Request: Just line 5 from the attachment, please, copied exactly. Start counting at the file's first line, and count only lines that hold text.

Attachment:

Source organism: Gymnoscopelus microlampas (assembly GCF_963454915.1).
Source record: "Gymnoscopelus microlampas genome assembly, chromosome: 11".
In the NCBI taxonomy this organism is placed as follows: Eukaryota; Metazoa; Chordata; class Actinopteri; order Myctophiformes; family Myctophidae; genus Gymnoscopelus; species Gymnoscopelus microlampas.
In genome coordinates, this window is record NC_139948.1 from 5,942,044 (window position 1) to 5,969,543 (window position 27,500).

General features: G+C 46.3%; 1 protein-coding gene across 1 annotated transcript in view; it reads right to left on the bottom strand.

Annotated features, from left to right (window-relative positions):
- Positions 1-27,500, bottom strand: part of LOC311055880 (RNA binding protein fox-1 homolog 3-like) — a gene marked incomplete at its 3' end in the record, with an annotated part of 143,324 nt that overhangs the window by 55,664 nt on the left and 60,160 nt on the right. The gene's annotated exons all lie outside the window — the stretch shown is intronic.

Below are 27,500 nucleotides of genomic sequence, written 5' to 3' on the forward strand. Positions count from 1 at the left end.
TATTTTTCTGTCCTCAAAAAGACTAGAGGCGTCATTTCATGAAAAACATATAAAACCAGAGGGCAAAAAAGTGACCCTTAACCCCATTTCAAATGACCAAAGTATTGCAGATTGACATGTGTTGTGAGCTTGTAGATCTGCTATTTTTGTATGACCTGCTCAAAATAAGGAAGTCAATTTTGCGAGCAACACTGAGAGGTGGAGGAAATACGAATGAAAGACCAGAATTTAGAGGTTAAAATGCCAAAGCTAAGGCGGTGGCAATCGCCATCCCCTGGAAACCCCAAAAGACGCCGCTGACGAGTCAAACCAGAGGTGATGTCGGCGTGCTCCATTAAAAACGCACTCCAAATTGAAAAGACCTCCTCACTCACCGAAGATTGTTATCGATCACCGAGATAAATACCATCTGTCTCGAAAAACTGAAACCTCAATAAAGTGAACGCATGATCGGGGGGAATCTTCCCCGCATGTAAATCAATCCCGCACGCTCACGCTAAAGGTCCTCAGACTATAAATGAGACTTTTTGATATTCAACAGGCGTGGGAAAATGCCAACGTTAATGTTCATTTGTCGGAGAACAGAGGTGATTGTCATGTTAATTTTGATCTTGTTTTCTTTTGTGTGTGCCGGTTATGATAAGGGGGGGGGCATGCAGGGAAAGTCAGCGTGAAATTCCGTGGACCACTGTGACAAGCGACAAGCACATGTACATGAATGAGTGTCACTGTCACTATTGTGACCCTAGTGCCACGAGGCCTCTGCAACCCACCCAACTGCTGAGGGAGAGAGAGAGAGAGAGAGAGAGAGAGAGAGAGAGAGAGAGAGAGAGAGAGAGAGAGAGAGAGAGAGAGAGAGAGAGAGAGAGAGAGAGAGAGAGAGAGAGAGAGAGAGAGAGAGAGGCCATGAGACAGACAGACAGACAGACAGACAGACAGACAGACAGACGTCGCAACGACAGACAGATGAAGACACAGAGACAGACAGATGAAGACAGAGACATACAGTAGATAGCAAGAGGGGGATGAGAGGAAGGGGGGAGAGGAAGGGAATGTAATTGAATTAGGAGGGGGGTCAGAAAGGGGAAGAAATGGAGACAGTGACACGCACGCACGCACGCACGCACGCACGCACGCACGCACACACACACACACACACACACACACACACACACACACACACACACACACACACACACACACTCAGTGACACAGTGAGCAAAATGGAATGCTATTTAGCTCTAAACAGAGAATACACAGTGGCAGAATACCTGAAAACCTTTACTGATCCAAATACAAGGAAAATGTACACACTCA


General features: G+C 46.3%; 1 protein-coding gene across 1 annotated transcript in view; it reads right to left on the bottom strand.